While at the Curves Fitness Center working on a story, my good friend K.G. Ariagno asked me about putting the olive oil into my first meatloaves. I thought more about it, and decided that it was probably a step that could be omitted for a meatier and less greasy meal.
A few days later, while I was shopping at the supermarket, I saw my friend Dottie running a checkout line. She said that she had saved my last recipe and planned to cook the meatloaf that evening. I shared K.G.’s advice. She asked what she could use instead of the marinara sauce. I thought a jar of spaghetti sauce would give the desired effect for an Italian meatloaf.
This time out of the gate, I decided to make a much more traditional meatloaf. Some people buy sauces to top their meatloaf with, while others opt for ketchup. I decided to make my own sauce for the meal Hawkins and I planned to enjoy.
The sauce was not particularly complicated, more or less resembling homemade ketchup. I began by finely dicing one-half of a red onion and sautéing it in a medium saucepan with a tablespoon of oil and a teaspoon of minced garlic. When the onions were tender, I poured a 16-ounce can of tomato sauce into the pot and blended it with the onions.
The sauce was on its way, but at the moment, little more than tomatoes and onions. I decided to experiment rather than follow a recipe, so it felt like working without a net. To give the sauce a ketchup-like tang, I added three tablespoons of apple cider vinegar. With a taste, I knew I was on the right track, but the sauce needed something sweet to balance the vinegar’s bite. Four tablespoons of brown sugar seemed to adjust the flavor almost perfectly. The sauce needed a little spice, so I added a half-teaspoon of salt and pepper, a teaspoon of paprika and a tablespoon of parsley.
Let the sauce simmer for maybe 20 minutes with the lid on to trap heat and steam. Stir it about every five minutes to keep it from sticking, just in case you have a hot stove.
Now we have to start on our meatloaf. In many ways, it is similar to the last meatloaves we made. The seasoning is much different, as we’re making no attempts to give it an Italian flavor.
That night, only Hawkins and I sat down to eat, so I made only one loaf. The meal began with about a pound and a third of lean ground beef. This time out, I used ground round. I can’t say enough about using lean ground beef when cooking. Recently, I purchased some regular ground beef for sloppy Joes. I had to drain the fat about three times and ended up with about a quarter-pound of lard from it. Nobody needs to be eating that. Spend a dollar more and get some lean meat, especially when meatloaf has no chance to have its fat drained while cooking.
The “oatmeal experiment” for the first meatloaf had to be a keeper, so I did the same this time. Take a ¾ cup of oatmeal and “soften” it in a quarter cup of red wine. Add the meat and blend it slowly. A diced green pepper and other half of our diced onion from the sauce can be combined with the meat as well. Add one, well beaten egg to the mixture.
Like Yogi Berra said, “It’s déjà vu all over again.” To use another baseball term, we’re going to give our recipe a changeup right now. Rather than all the Italian seasonings from last time, I tried to vary the flavor as much as possible. To match the sauce, I added a teaspoon of paprika. Worcestershire sauce is one of beef’s best friends. Add a tablespoon to the meat. A teaspoon of salt and pepper will give the meatloaf plenty of life. Lastly, add a quarter cup of our new sauce to the meat and blend everything well. I still, firmly believe that the best tools for blending meatloaf are a pair of clean hands. It’s a dirty job, but somebody’s got to do it.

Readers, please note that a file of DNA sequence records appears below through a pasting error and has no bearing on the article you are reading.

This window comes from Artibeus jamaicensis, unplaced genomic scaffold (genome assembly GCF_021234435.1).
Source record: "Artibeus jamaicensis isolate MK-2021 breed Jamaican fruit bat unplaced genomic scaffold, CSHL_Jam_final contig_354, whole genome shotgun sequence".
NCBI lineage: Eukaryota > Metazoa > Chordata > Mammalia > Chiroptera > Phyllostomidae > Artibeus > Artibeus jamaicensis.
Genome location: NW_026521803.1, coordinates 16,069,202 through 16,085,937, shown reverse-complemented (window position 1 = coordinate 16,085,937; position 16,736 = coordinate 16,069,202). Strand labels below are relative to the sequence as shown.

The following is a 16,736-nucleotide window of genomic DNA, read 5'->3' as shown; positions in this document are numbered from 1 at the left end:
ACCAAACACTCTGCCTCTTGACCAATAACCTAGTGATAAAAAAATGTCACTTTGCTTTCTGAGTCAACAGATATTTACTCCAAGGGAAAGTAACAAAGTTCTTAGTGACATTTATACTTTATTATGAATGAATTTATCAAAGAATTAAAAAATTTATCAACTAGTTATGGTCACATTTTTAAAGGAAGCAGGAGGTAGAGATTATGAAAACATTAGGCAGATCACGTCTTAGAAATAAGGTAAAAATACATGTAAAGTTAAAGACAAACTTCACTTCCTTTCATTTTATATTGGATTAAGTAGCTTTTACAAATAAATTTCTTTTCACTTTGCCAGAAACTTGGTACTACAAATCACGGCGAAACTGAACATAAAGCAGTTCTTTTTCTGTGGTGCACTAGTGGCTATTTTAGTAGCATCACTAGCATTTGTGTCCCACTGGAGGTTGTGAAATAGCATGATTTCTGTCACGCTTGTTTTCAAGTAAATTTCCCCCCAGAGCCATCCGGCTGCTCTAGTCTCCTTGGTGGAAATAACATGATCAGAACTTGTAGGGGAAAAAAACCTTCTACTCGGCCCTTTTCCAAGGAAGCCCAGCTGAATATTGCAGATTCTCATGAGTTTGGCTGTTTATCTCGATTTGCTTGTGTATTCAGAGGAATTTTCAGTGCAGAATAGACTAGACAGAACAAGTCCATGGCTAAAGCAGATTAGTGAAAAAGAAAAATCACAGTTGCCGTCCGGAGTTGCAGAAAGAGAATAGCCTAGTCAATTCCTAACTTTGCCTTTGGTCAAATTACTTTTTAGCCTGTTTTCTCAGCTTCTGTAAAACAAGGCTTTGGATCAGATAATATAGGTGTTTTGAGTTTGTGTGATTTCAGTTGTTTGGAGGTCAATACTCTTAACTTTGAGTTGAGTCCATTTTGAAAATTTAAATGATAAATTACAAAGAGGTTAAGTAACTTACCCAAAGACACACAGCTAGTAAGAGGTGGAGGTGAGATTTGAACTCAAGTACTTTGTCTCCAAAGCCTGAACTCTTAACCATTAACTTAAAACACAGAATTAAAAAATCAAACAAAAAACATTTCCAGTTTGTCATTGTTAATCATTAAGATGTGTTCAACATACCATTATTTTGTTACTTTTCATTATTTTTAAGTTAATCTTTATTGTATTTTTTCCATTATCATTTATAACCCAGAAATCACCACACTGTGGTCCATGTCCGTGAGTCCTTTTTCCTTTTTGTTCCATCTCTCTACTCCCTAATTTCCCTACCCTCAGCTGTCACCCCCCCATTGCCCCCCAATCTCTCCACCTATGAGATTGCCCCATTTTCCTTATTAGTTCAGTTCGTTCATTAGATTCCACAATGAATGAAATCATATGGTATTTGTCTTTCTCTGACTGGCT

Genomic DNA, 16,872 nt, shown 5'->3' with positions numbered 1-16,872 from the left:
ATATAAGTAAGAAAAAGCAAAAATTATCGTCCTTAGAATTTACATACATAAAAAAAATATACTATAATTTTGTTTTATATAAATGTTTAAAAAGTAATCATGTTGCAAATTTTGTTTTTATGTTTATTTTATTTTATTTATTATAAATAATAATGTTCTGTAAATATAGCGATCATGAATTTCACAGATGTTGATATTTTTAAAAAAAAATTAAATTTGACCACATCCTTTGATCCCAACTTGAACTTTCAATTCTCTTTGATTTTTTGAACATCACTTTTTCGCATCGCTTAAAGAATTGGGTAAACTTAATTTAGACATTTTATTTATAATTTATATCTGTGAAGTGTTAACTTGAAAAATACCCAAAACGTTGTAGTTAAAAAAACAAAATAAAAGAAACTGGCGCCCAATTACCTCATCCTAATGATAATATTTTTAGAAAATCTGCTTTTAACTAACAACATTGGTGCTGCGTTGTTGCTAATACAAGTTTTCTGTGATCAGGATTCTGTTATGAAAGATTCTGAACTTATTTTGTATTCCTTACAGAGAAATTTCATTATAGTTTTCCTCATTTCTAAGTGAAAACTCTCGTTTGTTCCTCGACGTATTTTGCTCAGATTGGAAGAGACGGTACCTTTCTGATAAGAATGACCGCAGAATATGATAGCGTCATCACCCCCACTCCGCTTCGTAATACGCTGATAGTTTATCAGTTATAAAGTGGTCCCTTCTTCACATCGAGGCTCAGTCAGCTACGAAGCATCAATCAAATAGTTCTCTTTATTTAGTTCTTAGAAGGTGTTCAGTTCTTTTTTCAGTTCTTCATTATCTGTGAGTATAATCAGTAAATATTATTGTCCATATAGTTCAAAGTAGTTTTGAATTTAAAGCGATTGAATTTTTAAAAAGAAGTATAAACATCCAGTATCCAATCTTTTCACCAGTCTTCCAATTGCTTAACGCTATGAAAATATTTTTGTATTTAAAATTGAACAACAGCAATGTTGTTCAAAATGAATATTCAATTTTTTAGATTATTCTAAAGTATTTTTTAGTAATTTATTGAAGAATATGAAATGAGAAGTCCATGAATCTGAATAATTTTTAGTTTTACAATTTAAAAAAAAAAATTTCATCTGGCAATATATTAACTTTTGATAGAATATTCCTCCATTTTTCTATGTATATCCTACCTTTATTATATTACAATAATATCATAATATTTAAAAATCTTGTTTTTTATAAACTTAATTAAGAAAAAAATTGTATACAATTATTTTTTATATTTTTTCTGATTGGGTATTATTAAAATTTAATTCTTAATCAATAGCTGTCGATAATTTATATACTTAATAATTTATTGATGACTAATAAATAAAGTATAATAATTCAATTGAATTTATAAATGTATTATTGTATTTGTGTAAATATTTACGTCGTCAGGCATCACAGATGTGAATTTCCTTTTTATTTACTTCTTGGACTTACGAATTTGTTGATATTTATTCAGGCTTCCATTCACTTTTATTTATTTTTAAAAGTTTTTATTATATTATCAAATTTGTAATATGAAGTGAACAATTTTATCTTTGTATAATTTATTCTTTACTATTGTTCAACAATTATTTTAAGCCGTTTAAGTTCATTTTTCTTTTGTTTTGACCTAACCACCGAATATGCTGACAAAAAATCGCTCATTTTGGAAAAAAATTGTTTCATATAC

With a bit more meat than last time out, I realized that the meatloaf would never fit in my third and final aluminum loaf pan. The situation could be a problem, though I improvised a solution. Take the meat and roll it into a ball, and then place it on a lightly greased baking sheet. Flatten the ball into a roughly lozenge shape. The first time out, the pans had room at the top to hold the sauce. Now I was out of luck. I suspected that if the sauce was poured over the dome of meat, it would mostly run off and burn on the sheet.
Maybe I should call the dish “volcanic meatloaf.” To hold the sauce, I pressed a depression into the top of the loaf, large enough to hold about half the volume of the sauce. It did look like a volcano’s crater, simmering with lava. Make a centimeter-high “lip” around the edge of the loaf to catch all that sauce. Bake it in an oven preheated to 350 degrees for 45 minutes and check the temperature with your thermometer. Remember, all ground beefs should be cooked until well done.
To serve with my roast, I had plenty of bacon-cheddar mashed potatoes with whole cloves of roasted garlic and some green beans. We ate well as Hawkins and I watched the 1990 classic TV show “Twin Peaks.” I thought back to that year, and how the theme song was such a comfort to me, signaling the beginning of something I anticipated all week. Watching it now was like a visit from an old friend that I had not seen for 18 years. Hawkins and I devoured the meatloaf like a pair of carnivorous owls as Agent Cooper began to sort out the clues in the death of Laura Palmer. As we returned to my teenage years with classic TV, and enjoyed a new variation and improvement on a recent dish, a good time was had by all. Good eating.